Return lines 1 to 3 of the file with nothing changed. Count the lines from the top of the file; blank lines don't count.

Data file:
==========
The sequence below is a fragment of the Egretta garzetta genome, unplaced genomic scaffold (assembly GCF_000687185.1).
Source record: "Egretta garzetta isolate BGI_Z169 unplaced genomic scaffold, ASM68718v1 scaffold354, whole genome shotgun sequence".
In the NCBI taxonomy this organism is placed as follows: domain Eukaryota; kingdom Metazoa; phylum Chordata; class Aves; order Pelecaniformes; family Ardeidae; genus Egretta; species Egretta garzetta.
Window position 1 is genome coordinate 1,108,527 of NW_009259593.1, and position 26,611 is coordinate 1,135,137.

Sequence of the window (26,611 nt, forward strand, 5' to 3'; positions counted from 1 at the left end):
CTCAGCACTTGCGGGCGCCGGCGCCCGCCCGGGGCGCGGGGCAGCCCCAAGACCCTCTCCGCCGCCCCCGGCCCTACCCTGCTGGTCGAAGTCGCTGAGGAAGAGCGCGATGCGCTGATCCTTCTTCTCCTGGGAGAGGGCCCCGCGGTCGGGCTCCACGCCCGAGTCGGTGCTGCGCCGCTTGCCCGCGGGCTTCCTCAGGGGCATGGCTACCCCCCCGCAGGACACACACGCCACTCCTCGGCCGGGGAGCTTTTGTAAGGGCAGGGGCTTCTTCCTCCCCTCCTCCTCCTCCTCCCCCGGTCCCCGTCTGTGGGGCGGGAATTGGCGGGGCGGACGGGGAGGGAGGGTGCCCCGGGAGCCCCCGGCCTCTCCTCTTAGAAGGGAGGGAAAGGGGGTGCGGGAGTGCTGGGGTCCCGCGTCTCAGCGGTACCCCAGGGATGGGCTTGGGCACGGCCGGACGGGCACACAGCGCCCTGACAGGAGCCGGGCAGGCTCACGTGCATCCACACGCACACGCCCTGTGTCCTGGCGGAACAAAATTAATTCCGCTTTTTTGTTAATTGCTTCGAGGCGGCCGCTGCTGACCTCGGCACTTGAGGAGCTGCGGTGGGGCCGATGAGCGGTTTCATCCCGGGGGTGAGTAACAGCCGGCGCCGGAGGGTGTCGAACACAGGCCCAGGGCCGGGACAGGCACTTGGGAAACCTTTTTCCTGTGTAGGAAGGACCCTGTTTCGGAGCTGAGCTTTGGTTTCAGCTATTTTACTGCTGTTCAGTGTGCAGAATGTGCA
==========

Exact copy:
The sequence below is a fragment of the Egretta garzetta genome, unplaced genomic scaffold (assembly GCF_000687185.1).
Source record: "Egretta garzetta isolate BGI_Z169 unplaced genomic scaffold, ASM68718v1 scaffold354, whole genome shotgun sequence".
In the NCBI taxonomy this organism is placed as follows: domain Eukaryota; kingdom Metazoa; phylum Chordata; class Aves; order Pelecaniformes; family Ardeidae; genus Egretta; species Egretta garzetta.